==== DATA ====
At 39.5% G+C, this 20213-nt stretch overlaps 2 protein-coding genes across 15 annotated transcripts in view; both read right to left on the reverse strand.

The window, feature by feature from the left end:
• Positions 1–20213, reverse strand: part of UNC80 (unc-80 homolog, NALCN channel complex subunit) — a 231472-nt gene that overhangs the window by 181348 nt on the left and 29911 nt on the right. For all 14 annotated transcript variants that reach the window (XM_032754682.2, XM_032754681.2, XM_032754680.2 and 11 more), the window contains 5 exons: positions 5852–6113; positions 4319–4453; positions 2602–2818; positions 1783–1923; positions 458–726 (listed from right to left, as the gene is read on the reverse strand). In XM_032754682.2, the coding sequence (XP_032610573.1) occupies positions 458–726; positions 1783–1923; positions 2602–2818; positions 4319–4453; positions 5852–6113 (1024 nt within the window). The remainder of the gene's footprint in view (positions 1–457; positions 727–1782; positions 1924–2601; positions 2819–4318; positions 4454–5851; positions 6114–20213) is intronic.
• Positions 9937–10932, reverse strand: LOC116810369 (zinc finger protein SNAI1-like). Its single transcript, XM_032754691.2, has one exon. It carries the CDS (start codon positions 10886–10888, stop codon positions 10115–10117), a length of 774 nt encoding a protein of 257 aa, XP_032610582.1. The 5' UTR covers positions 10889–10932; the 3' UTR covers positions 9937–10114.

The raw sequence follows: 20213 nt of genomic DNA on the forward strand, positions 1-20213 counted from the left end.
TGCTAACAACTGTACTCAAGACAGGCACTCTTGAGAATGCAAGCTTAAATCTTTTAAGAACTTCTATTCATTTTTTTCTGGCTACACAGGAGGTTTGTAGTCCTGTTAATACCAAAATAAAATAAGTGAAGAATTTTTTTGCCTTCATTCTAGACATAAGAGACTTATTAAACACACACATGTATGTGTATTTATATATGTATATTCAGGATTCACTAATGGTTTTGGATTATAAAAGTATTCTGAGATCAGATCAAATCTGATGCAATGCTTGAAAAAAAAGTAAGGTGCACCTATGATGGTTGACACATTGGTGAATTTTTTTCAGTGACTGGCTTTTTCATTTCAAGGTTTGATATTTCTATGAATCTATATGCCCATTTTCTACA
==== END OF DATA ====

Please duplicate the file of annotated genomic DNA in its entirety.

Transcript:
At 39.5% G+C, this 20213-nt stretch overlaps 2 protein-coding genes across 15 annotated transcripts in view; both read right to left on the reverse strand.

The window, feature by feature from the left end:
• Positions 1–20213, reverse strand: part of UNC80 (unc-80 homolog, NALCN channel complex subunit) — a 231472-nt gene that overhangs the window by 181348 nt on the left and 29911 nt on the right. For all 14 annotated transcript variants that reach the window (XM_032754682.2, XM_032754681.2, XM_032754680.2 and 11 more), the window contains 5 exons: positions 5852–6113; positions 4319–4453; positions 2602–2818; positions 1783–1923; positions 458–726 (listed from right to left, as the gene is read on the reverse strand). In XM_032754682.2, the coding sequence (XP_032610573.1) occupies positions 458–726; positions 1783–1923; positions 2602–2818; positions 4319–4453; positions 5852–6113 (1024 nt within the window). The remainder of the gene's footprint in view (positions 1–457; positions 727–1782; positions 1924–2601; positions 2819–4318; positions 4454–5851; positions 6114–20213) is intronic.
• Positions 9937–10932, reverse strand: LOC116810369 (zinc finger protein SNAI1-like). Its single transcript, XM_032754691.2, has one exon. It carries the CDS (start codon positions 10886–10888, stop codon positions 10115–10117), a length of 774 nt encoding a protein of 257 aa, XP_032610582.1. The 5' UTR covers positions 10889–10932; the 3' UTR covers positions 9937–10114.

The raw sequence follows: 20213 nt of genomic DNA on the forward strand, positions 1-20213 counted from the left end.
TGCTAACAACTGTACTCAAGACAGGCACTCTTGAGAATGCAAGCTTAAATCTTTTAAGAACTTCTATTCATTTTTTTCTGGCTACACAGGAGGTTTGTAGTCCTGTTAATACCAAAATAAAATAAGTGAAGAATTTTTTTGCCTTCATTCTAGACATAAGAGACTTATTAAACACACACATGTATGTGTATTTATATATGTATATTCAGGATTCACTAATGGTTTTGGATTATAAAAGTATTCTGAGATCAGATCAAATCTGATGCAATGCTTGAAAAAAAAGTAAGGTGCACCTATGATGGTTGACACATTGGTGAATTTTTTTCAGTGACTGGCTTTTTCATTTCAAGGTTTGATATTTCTATGAATCTATATGCCCATTTTCTACA